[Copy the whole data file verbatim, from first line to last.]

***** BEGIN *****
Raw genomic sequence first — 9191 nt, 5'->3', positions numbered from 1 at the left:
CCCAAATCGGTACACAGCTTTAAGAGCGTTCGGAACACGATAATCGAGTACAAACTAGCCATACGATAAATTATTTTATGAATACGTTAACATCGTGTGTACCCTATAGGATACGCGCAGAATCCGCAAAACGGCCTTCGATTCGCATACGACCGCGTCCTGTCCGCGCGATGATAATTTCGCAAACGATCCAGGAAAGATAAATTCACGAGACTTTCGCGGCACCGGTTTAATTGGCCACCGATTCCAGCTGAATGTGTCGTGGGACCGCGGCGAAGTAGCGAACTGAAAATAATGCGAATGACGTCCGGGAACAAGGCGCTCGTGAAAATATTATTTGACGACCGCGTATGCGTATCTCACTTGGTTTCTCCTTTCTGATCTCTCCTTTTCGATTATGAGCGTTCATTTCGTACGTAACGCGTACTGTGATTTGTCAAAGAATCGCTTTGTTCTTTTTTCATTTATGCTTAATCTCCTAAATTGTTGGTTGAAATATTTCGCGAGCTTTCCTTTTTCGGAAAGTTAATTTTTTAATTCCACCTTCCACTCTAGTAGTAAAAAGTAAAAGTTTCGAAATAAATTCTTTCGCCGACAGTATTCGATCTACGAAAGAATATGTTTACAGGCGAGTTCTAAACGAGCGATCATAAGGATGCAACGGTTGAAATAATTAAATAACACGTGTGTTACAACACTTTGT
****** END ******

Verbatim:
Raw genomic sequence first — 9191 nt, 5'->3', positions numbered from 1 at the left:
CCCAAATCGGTACACAGCTTTAAGAGCGTTCGGAACACGATAATCGAGTACAAACTAGCCATACGATAAATTATTTTATGAATACGTTAACATCGTGTGTACCCTATAGGATACGCGCAGAATCCGCAAAACGGCCTTCGATTCGCATACGACCGCGTCCTGTCCGCGCGATGATAATTTCGCAAACGATCCAGGAAAGATAAATTCACGAGACTTTCGCGGCACCGGTTTAATTGGCCACCGATTCCAGCTGAATGTGTCGTGGGACCGCGGCGAAGTAGCGAACTGAAAATAATGCGAATGACGTCCGGGAACAAGGCGCTCGTGAAAATATTATTTGACGACCGCGTATGCGTATCTCACTTGGTTTCTCCTTTCTGATCTCTCCTTTTCGATTATGAGCGTTCATTTCGTACGTAACGCGTACTGTGATTTGTCAAAGAATCGCTTTGTTCTTTTTTCATTTATGCTTAATCTCCTAAATTGTTGGTTGAAATATTTCGCGAGCTTTCCTTTTTCGGAAAGTTAATTTTTTAATTCCACCTTCCACTCTAGTAGTAAAAAGTAAAAGTTTCGAAATAAATTCTTTCGCCGACAGTATTCGATCTACGAAAGAATATGTTTACAGGCGAGTTCTAAACGAGCGATCATAAGGATGCAACGGTTGAAATAATTAAATAACACGTGTGTTACAACACTTTGT